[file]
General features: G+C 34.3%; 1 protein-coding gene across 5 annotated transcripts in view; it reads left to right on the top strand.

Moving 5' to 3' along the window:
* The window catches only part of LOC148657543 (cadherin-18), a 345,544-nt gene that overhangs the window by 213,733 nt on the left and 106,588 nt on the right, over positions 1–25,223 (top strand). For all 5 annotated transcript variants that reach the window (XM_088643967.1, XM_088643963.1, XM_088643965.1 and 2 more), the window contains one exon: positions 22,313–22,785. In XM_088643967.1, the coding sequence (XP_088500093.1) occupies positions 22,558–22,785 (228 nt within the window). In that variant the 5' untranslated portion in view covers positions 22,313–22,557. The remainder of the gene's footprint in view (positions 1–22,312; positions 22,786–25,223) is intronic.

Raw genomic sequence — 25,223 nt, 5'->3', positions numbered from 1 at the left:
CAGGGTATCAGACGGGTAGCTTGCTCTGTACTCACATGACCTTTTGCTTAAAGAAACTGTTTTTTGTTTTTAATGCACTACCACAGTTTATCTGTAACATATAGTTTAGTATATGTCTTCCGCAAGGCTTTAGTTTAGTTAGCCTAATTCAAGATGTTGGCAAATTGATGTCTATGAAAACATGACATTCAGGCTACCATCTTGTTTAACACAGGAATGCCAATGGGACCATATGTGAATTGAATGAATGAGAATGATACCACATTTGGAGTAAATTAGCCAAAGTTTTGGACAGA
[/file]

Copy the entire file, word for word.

General features: G+C 34.3%; 1 protein-coding gene across 5 annotated transcripts in view; it reads left to right on the top strand.

Moving 5' to 3' along the window:
* The window catches only part of LOC148657543 (cadherin-18), a 345,544-nt gene that overhangs the window by 213,733 nt on the left and 106,588 nt on the right, over positions 1–25,223 (top strand). For all 5 annotated transcript variants that reach the window (XM_088643967.1, XM_088643963.1, XM_088643965.1 and 2 more), the window contains one exon: positions 22,313–22,785. In XM_088643967.1, the coding sequence (XP_088500093.1) occupies positions 22,558–22,785 (228 nt within the window). In that variant the 5' untranslated portion in view covers positions 22,313–22,557. The remainder of the gene's footprint in view (positions 1–22,312; positions 22,786–25,223) is intronic.

Raw genomic sequence — 25,223 nt, 5'->3', positions numbered from 1 at the left:
CAGGGTATCAGACGGGTAGCTTGCTCTGTACTCACATGACCTTTTGCTTAAAGAAACTGTTTTTTGTTTTTAATGCACTACCACAGTTTATCTGTAACATATAGTTTAGTATATGTCTTCCGCAAGGCTTTAGTTTAGTTAGCCTAATTCAAGATGTTGGCAAATTGATGTCTATGAAAACATGACATTCAGGCTACCATCTTGTTTAACACAGGAATGCCAATGGGACCATATGTGAATTGAATGAATGAGAATGATACCACATTTGGAGTAAATTAGCCAAAGTTTTGGACAGA